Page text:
Truth commissions

Authored by: Eric Wiebelhaus-Brahm

Routledge Handbook of International Criminal Law

Print publication date:  November  2010
Online publication date:  November  2010

Print ISBN: 9780415552035
eBook ISBN: 9780203836897
Adobe ISBN: 9781136866685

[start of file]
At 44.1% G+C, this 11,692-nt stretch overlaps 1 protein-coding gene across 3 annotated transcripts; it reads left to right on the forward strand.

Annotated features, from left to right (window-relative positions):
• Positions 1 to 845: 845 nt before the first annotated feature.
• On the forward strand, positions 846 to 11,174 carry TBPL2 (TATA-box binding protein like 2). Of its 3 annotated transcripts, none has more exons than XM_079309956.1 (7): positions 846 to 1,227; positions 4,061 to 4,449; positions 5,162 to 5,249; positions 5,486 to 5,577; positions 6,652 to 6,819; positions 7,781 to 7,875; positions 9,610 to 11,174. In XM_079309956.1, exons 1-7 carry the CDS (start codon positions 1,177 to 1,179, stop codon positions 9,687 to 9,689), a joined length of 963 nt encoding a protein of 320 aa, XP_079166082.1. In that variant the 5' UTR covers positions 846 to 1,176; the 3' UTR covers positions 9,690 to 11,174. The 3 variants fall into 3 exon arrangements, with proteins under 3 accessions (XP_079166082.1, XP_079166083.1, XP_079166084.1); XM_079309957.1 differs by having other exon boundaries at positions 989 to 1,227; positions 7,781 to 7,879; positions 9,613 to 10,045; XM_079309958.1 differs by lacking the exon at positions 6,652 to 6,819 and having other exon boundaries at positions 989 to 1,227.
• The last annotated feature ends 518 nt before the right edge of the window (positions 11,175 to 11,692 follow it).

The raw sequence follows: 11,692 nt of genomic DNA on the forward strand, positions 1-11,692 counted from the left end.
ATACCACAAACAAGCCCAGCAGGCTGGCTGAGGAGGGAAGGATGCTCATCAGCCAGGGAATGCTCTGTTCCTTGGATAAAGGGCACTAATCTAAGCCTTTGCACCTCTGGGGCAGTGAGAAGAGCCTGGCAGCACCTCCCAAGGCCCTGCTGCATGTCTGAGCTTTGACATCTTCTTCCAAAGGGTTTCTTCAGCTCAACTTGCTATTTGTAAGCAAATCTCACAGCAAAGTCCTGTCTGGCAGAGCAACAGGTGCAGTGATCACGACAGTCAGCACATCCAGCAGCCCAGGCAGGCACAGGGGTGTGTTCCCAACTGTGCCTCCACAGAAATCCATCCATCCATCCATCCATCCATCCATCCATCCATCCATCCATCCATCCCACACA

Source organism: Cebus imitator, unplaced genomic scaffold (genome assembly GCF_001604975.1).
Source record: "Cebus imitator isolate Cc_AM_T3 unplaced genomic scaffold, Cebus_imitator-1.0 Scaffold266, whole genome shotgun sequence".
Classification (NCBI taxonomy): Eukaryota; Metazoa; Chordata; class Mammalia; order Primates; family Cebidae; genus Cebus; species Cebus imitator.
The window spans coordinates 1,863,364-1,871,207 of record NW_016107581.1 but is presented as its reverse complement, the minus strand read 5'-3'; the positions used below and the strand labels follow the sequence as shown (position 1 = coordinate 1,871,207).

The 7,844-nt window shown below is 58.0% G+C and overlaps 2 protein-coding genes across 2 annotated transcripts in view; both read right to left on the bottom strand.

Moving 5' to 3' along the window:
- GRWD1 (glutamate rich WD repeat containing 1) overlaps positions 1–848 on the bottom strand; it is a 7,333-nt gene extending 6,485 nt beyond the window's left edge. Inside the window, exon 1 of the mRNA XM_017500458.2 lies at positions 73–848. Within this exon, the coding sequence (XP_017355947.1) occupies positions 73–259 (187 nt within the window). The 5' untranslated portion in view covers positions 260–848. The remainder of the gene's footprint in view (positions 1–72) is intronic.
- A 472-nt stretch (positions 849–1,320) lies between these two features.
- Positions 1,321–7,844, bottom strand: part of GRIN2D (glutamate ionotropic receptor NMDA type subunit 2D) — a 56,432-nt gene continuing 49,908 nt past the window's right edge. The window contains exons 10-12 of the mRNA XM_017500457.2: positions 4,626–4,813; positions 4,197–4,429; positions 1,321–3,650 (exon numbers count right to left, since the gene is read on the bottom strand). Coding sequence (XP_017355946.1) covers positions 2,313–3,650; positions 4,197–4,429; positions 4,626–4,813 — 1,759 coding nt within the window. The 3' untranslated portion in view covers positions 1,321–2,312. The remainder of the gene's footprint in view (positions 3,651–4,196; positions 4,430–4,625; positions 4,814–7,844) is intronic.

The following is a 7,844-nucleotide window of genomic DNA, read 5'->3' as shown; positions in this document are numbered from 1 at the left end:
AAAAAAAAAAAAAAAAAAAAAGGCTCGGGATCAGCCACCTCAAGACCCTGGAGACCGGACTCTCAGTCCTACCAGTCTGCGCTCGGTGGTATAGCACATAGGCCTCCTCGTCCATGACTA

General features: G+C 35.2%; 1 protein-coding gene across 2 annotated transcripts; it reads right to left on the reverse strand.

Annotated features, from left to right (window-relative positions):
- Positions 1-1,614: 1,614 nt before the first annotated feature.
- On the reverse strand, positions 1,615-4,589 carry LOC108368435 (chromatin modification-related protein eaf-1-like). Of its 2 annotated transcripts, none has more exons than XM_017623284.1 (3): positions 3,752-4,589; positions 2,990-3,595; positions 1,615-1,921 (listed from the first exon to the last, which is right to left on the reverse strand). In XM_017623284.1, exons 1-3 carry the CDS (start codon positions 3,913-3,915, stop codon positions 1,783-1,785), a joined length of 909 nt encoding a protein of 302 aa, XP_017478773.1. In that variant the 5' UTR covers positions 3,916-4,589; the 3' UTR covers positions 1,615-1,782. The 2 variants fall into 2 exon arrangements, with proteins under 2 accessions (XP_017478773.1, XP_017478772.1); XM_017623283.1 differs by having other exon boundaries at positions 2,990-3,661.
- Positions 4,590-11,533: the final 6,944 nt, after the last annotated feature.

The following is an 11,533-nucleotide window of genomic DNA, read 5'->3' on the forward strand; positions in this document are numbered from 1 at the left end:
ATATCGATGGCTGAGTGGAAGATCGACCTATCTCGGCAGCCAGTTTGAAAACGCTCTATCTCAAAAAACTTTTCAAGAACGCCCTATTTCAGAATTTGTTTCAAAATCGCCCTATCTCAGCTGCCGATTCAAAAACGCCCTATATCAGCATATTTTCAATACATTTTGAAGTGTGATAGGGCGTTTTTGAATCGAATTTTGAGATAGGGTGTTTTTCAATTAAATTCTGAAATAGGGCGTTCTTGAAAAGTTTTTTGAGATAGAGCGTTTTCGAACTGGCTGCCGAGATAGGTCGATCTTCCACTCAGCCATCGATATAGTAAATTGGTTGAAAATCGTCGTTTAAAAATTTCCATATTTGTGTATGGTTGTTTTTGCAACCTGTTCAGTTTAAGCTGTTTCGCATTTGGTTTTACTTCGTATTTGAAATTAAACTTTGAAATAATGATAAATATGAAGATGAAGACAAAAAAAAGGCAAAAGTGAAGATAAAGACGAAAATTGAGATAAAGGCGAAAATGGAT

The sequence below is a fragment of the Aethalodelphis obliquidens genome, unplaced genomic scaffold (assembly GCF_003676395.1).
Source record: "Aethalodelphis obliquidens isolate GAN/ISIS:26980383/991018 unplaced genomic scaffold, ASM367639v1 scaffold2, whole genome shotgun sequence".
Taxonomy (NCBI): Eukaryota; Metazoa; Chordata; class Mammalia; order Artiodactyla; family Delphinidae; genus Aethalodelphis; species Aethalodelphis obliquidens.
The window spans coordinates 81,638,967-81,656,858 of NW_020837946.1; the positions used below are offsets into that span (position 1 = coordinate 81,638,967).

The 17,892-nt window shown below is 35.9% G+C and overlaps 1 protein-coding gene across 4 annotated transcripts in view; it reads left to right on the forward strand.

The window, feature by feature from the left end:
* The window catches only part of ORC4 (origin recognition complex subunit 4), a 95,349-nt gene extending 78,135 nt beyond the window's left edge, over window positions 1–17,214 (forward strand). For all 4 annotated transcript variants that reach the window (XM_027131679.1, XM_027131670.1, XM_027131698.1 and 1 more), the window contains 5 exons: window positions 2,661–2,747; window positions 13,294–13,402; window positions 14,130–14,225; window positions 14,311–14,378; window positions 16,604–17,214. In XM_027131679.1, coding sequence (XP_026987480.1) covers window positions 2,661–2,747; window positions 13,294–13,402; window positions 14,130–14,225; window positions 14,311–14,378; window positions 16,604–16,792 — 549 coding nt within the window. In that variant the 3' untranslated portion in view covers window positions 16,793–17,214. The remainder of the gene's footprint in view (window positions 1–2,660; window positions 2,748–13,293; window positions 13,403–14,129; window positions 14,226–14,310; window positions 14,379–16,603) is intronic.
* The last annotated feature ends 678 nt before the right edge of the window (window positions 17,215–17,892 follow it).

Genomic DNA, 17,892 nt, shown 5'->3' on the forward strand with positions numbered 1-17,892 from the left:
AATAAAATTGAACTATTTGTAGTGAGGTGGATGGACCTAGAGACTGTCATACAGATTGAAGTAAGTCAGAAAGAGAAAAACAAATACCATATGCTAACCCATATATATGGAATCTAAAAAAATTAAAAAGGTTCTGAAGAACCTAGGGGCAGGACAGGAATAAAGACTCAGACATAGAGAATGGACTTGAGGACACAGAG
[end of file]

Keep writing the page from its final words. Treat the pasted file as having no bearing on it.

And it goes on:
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More than two dozen truth commissions have been established over the past three decades as countries seek to uncover details of past human rights abuses. 1 They have been suggested as an antidote for virtually every conflict that has come to an end in recent years. Truth commissions are touted for their ability to give victims voice and to provide official acknowledgment of their suffering. Furthermore, they can provide an authoritative account of a contested period in history and, thereby, help restore society’s moral underpinnings. In addition, they produce recommendations for institutional and policy reform that are designed to prevent future human rights abuses. Ultimately, the investigation hopefully contributes to the longer-term goal of reconciliation. Finally, the truth commission is seen as an ideal means of fulfilling a state’s international legal obligations with respect to the right to know. Although the United Nations and others have sought to develop guidelines for truth commissions, 2 they have taken many different forms.

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